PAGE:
All inbound and outbound flights have been canceled at the Tacloban City Airport, located on the Leyte Island of the central Philippines, as heavy rain and winds from the typhoon batter the area. No damage has been reported as of Saturday evening, local time.

The above satellite image shows Surigae spinning as a powerful typhoon just east of the Philippines on the afternoon of Tuesday, April 20. (Photo/CIRA RAMMB)

At least one fatality has been attributed to the storm as of Monday morning, local time. A 75-year-old man was killed in the Eastern Visayas region early Monday as rain and wind pummeled the area, according to the Manila Bulletin News.


"Over the weekend, Surigae's forward motion slowed, allowing the same areas to be hit with round after round of heavy rain," said AccuWeather Senior Meteorologist Courtney Travis.

Light to moderate wind shear and warm water in the southern Philippine Sea will allow Surigae to maintain about the same intensity over next week and weekend as well.

The typhoon has already begun to turn more to the north, but is close enough for the heaviest rain and gusty winds to reach the islands of Samar, Catanduanes and far southeastern Luzon in the eastern Philippines into Wednesday.

"The more quickly Surigae is able to move northward, away from the hardest hit areas, the quicker they'll be able to get some relief from the deluge of rain," added Travis.

As of Tuesday midday, rainfall totaled 19.24 inches (489 mm) since Sunday. The city of Catarman also recorded over 15 inches (380 mm) of rain.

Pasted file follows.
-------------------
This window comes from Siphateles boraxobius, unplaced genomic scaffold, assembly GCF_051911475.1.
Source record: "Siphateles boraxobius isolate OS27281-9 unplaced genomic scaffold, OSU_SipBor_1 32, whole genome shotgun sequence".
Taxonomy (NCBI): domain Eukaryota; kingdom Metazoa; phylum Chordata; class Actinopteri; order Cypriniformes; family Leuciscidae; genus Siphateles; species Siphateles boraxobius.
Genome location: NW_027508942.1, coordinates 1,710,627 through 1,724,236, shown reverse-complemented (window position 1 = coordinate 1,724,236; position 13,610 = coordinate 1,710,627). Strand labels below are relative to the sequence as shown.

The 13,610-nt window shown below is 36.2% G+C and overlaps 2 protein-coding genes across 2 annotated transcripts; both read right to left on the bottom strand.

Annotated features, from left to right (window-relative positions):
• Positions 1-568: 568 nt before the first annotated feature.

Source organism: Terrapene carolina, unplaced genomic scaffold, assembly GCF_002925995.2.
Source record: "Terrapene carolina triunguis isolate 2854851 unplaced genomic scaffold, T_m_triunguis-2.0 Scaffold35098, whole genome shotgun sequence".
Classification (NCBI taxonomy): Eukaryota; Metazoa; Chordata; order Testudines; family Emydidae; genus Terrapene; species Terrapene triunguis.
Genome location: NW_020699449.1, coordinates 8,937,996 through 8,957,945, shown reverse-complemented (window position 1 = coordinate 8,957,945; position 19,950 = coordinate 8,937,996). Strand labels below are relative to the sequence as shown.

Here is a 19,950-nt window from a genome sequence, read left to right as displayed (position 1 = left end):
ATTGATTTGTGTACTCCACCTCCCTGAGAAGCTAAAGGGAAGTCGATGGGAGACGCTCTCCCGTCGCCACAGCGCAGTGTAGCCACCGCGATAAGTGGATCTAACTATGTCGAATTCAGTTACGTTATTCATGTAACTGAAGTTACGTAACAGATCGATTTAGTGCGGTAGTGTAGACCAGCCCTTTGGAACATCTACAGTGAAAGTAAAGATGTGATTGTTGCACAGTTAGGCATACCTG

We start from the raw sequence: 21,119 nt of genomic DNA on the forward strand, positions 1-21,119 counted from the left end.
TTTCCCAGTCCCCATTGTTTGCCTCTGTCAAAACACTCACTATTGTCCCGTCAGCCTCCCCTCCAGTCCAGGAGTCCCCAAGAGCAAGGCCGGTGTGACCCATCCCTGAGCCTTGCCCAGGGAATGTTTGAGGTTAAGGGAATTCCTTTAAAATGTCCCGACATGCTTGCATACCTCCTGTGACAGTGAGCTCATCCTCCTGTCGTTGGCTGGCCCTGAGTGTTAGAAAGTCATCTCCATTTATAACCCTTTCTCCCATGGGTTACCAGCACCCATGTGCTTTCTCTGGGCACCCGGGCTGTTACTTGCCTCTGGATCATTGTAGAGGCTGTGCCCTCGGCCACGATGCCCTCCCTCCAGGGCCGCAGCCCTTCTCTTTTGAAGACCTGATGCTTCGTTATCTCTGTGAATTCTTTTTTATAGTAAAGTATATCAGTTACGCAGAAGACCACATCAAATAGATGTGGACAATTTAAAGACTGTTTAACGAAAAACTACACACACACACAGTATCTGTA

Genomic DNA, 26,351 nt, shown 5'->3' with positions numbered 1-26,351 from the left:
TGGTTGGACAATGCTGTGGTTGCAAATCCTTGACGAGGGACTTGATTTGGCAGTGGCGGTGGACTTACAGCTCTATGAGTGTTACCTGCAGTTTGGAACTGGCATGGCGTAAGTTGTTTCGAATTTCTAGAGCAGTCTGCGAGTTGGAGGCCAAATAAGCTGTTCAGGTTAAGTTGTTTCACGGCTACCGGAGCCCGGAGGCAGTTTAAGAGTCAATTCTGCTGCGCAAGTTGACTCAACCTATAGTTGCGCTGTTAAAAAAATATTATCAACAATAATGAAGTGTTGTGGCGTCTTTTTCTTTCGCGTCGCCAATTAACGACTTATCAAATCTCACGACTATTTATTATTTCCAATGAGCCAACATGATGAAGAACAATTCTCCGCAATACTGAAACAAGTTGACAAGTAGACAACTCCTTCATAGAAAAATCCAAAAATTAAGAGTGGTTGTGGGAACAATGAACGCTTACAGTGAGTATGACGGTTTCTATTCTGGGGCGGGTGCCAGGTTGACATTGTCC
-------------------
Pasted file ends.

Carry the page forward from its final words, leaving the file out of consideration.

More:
Widespread rain amounts are forecast to reach as high as 8-12 inches (200-300 mm) in the eastern Visayas and southeast Luzon through Wednesday. This can lead to flash flooding and the threat for mudslides across the region.

Across the rest of the eastern Philippines, 2-4 inches (50-100 mm) of rain is expected.

The most destructive winds in excess of 100 mph (160 km/h) from the typhoon have fortunately remained over water, with wind gusts only to about 50 mph (80 km/h) reaching the eastern shores of the Philippines.

Still, boaters and offshore ships in the area should still use caution in the area until the powerful storm has pulled away.

After turning to the north, Surigae may lose some forward momentum during the second half of the week. By the end of the week, another nontropical storm is forecast to track from China to Japan. This storm may to pick up Surigae and turn the typhoon to the east before it gets absorbed by the system.

After turning to the north of the Philippines, Surigae is likely to run into less favorable conditions for tropical cyclones, said AccuWeather Meteorologist Tony Zartman, adding that this could cause the storm to lose wind intensity later next week.

Surigae will still have to be watched closely as impacts to Iwo To and the Volcano Islands to the south of mainland Japan cannot yet be ruled out.

While there is no official start or end date to the tropical season in the West Pacific, most tropical systems develop between May and October.